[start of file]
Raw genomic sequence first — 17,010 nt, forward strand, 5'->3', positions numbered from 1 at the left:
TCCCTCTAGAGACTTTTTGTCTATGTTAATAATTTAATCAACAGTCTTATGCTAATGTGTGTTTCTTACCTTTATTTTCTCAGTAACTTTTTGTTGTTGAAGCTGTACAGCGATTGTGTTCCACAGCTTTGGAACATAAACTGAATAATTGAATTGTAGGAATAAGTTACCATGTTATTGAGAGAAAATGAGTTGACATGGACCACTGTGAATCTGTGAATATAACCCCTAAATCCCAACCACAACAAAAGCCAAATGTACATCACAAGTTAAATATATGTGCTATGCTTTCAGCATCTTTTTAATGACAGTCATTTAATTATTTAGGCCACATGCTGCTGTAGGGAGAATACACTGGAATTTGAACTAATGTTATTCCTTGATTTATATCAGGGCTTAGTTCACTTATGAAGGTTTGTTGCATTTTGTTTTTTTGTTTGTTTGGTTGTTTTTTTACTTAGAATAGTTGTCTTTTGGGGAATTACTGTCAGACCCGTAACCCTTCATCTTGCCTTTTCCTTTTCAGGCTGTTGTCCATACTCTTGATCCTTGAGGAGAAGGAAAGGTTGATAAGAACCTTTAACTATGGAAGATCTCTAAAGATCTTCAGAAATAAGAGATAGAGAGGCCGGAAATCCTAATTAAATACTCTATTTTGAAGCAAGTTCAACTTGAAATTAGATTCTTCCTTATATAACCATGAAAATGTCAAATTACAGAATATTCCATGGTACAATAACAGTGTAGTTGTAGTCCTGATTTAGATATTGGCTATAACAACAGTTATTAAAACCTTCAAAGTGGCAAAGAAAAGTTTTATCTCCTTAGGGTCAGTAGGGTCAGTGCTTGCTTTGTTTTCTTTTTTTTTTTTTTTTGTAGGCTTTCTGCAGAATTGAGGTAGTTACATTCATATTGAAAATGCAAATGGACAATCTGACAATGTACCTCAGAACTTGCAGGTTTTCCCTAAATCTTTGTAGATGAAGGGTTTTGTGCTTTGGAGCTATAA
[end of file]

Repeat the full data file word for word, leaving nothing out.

Raw genomic sequence first — 17,010 nt, forward strand, 5'->3', positions numbered from 1 at the left:
TCCCTCTAGAGACTTTTTGTCTATGTTAATAATTTAATCAACAGTCTTATGCTAATGTGTGTTTCTTACCTTTATTTTCTCAGTAACTTTTTGTTGTTGAAGCTGTACAGCGATTGTGTTCCACAGCTTTGGAACATAAACTGAATAATTGAATTGTAGGAATAAGTTACCATGTTATTGAGAGAAAATGAGTTGACATGGACCACTGTGAATCTGTGAATATAACCCCTAAATCCCAACCACAACAAAAGCCAAATGTACATCACAAGTTAAATATATGTGCTATGCTTTCAGCATCTTTTTAATGACAGTCATTTAATTATTTAGGCCACATGCTGCTGTAGGGAGAATACACTGGAATTTGAACTAATGTTATTCCTTGATTTATATCAGGGCTTAGTTCACTTATGAAGGTTTGTTGCATTTTGTTTTTTTGTTTGTTTGGTTGTTTTTTTACTTAGAATAGTTGTCTTTTGGGGAATTACTGTCAGACCCGTAACCCTTCATCTTGCCTTTTCCTTTTCAGGCTGTTGTCCATACTCTTGATCCTTGAGGAGAAGGAAAGGTTGATAAGAACCTTTAACTATGGAAGATCTCTAAAGATCTTCAGAAATAAGAGATAGAGAGGCCGGAAATCCTAATTAAATACTCTATTTTGAAGCAAGTTCAACTTGAAATTAGATTCTTCCTTATATAACCATGAAAATGTCAAATTACAGAATATTCCATGGTACAATAACAGTGTAGTTGTAGTCCTGATTTAGATATTGGCTATAACAACAGTTATTAAAACCTTCAAAGTGGCAAAGAAAAGTTTTATCTCCTTAGGGTCAGTAGGGTCAGTGCTTGCTTTGTTTTCTTTTTTTTTTTTTTTTGTAGGCTTTCTGCAGAATTGAGGTAGTTACATTCATATTGAAAATGCAAATGGACAATCTGACAATGTACCTCAGAACTTGCAGGTTTTCCCTAAATCTTTGTAGATGAAGGGTTTTGTGCTTTGGAGCTATAA